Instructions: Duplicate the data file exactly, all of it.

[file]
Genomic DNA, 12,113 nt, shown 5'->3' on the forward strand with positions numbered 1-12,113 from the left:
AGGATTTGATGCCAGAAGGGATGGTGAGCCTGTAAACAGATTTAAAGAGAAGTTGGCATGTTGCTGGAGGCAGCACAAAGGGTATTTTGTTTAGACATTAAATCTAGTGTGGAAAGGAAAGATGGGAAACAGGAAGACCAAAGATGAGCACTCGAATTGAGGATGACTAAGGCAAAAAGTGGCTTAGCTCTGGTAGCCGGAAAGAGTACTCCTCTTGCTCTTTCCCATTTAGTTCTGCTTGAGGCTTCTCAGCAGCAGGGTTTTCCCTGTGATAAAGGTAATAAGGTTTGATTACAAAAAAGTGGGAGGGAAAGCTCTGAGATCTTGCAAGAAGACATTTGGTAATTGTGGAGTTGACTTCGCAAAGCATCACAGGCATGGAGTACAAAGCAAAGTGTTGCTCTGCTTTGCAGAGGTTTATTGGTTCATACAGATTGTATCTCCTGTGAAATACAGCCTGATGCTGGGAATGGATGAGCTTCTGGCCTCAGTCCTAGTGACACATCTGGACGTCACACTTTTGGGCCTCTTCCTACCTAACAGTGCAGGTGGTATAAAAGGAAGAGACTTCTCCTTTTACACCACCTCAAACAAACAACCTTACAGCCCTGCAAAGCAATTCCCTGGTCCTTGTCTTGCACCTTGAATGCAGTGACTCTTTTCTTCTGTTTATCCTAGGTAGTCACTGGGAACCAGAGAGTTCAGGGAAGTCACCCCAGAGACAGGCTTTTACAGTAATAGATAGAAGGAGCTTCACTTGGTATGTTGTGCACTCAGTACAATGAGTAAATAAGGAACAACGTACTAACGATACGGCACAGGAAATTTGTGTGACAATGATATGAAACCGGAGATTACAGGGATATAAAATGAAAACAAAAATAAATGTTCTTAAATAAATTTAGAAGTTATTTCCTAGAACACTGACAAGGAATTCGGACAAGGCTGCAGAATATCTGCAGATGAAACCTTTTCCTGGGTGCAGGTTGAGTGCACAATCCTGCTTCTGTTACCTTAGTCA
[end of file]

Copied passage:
Genomic DNA, 12,113 nt, shown 5'->3' on the forward strand with positions numbered 1-12,113 from the left:
AGGATTTGATGCCAGAAGGGATGGTGAGCCTGTAAACAGATTTAAAGAGAAGTTGGCATGTTGCTGGAGGCAGCACAAAGGGTATTTTGTTTAGACATTAAATCTAGTGTGGAAAGGAAAGATGGGAAACAGGAAGACCAAAGATGAGCACTCGAATTGAGGATGACTAAGGCAAAAAGTGGCTTAGCTCTGGTAGCCGGAAAGAGTACTCCTCTTGCTCTTTCCCATTTAGTTCTGCTTGAGGCTTCTCAGCAGCAGGGTTTTCCCTGTGATAAAGGTAATAAGGTTTGATTACAAAAAAGTGGGAGGGAAAGCTCTGAGATCTTGCAAGAAGACATTTGGTAATTGTGGAGTTGACTTCGCAAAGCATCACAGGCATGGAGTACAAAGCAAAGTGTTGCTCTGCTTTGCAGAGGTTTATTGGTTCATACAGATTGTATCTCCTGTGAAATACAGCCTGATGCTGGGAATGGATGAGCTTCTGGCCTCAGTCCTAGTGACACATCTGGACGTCACACTTTTGGGCCTCTTCCTACCTAACAGTGCAGGTGGTATAAAAGGAAGAGACTTCTCCTTTTACACCACCTCAAACAAACAACCTTACAGCCCTGCAAAGCAATTCCCTGGTCCTTGTCTTGCACCTTGAATGCAGTGACTCTTTTCTTCTGTTTATCCTAGGTAGTCACTGGGAACCAGAGAGTTCAGGGAAGTCACCCCAGAGACAGGCTTTTACAGTAATAGATAGAAGGAGCTTCACTTGGTATGTTGTGCACTCAGTACAATGAGTAAATAAGGAACAACGTACTAACGATACGGCACAGGAAATTTGTGTGACAATGATATGAAACCGGAGATTACAGGGATATAAAATGAAAACAAAAATAAATGTTCTTAAATAAATTTAGAAGTTATTTCCTAGAACACTGACAAGGAATTCGGACAAGGCTGCAGAATATCTGCAGATGAAACCTTTTCCTGGGTGCAGGTTGAGTGCACAATCCTGCTTCTGTTACCTTAGTCA